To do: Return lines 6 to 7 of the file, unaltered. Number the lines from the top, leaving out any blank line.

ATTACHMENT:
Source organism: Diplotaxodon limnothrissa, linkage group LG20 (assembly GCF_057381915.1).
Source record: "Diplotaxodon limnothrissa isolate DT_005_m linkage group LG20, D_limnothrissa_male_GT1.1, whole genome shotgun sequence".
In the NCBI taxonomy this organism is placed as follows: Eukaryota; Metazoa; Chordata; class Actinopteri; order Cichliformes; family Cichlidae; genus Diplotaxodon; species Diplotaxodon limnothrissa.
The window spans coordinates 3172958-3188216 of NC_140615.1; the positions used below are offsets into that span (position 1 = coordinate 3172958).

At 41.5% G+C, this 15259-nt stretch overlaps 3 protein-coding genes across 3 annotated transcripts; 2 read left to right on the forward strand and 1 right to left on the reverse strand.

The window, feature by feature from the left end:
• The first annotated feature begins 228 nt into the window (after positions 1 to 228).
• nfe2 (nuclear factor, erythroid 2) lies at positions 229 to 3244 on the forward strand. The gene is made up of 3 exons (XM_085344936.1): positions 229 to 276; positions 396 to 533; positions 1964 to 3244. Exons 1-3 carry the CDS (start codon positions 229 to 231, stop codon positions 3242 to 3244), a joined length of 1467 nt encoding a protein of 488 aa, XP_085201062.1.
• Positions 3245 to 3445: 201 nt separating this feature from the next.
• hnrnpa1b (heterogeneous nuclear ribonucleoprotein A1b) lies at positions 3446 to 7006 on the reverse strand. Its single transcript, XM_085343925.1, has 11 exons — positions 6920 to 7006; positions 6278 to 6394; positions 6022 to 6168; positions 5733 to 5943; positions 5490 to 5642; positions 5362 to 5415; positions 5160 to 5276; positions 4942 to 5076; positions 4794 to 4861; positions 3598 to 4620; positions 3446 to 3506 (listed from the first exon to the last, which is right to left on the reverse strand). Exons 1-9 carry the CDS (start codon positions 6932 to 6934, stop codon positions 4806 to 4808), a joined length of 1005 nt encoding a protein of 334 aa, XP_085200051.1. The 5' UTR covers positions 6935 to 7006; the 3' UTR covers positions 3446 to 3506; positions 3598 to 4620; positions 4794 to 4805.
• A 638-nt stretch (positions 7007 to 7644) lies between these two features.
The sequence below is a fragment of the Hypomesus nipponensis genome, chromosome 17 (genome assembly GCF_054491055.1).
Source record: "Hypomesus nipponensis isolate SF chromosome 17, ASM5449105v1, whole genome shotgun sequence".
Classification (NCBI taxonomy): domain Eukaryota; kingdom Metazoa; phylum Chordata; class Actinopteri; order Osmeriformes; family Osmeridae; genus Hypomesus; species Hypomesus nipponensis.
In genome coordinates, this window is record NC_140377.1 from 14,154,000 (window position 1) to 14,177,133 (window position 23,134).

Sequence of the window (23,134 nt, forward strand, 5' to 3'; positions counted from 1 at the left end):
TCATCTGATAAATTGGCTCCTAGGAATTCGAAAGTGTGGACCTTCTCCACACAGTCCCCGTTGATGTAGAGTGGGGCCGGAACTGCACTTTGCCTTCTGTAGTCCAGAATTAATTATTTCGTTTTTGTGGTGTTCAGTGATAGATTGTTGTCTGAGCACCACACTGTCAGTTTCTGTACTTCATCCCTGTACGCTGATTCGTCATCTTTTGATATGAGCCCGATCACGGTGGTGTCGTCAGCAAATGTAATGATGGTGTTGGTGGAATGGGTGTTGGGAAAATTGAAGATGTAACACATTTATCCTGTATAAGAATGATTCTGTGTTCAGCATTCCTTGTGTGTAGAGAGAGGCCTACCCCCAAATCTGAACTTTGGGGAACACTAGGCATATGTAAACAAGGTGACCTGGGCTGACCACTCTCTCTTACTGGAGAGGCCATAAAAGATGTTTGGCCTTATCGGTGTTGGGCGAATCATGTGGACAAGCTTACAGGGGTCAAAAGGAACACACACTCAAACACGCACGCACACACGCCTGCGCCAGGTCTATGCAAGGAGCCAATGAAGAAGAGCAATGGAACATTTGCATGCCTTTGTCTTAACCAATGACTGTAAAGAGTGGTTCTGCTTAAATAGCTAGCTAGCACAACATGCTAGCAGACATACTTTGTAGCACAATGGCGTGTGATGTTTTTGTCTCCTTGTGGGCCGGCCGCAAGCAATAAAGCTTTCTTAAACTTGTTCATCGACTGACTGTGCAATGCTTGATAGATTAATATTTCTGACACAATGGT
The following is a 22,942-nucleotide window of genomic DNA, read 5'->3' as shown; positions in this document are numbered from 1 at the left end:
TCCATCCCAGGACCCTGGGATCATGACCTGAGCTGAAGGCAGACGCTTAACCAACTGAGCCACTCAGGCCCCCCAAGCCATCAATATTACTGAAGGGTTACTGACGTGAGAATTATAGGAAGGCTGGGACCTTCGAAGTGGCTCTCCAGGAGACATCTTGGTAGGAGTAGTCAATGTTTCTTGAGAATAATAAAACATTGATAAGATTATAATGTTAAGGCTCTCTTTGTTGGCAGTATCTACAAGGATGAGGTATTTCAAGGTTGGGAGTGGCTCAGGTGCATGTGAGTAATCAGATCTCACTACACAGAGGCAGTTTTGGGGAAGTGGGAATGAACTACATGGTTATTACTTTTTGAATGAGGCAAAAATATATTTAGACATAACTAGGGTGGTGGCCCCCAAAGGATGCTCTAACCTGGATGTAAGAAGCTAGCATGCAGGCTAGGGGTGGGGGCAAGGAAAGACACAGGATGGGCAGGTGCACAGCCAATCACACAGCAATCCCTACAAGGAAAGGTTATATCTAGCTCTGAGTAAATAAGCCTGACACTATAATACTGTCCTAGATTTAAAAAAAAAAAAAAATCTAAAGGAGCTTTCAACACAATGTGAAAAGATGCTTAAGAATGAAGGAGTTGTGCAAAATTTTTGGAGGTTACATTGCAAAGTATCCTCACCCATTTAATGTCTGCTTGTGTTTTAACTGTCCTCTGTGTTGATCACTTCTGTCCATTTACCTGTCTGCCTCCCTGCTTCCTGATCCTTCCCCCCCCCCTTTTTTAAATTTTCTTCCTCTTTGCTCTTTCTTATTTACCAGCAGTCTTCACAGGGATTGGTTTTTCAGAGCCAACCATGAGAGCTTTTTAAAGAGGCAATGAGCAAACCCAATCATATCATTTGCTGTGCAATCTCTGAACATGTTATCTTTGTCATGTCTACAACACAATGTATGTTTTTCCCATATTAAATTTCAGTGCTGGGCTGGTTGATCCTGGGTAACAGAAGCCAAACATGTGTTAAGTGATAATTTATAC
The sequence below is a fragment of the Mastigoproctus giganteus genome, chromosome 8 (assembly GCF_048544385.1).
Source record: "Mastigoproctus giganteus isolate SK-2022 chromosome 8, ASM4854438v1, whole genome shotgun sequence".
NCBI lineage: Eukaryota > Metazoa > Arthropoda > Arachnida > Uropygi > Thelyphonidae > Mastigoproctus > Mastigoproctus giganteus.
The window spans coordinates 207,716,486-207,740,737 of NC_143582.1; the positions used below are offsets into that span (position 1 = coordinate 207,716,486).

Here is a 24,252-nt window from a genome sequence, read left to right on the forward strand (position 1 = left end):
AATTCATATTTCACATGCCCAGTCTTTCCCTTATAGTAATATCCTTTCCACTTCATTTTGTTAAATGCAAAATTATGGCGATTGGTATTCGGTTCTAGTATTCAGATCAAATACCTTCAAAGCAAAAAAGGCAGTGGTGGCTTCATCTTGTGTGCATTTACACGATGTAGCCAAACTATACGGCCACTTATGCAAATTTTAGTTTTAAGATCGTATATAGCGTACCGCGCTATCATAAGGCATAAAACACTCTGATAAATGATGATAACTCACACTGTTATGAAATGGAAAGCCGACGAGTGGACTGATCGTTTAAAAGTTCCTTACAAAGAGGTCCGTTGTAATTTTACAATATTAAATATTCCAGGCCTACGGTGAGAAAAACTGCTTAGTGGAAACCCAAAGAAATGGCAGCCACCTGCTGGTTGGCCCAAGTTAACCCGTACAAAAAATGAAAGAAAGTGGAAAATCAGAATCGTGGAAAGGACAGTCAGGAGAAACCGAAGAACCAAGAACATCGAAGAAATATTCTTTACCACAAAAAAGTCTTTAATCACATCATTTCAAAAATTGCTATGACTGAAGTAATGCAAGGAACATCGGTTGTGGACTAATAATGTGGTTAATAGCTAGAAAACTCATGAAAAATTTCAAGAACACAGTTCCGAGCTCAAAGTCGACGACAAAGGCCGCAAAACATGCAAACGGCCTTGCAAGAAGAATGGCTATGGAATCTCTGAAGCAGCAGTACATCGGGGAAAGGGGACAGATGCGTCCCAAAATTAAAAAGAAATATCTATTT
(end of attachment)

The window, feature by feature from the left end:
• The first annotated feature begins 228 nt into the window (after positions 1 to 228).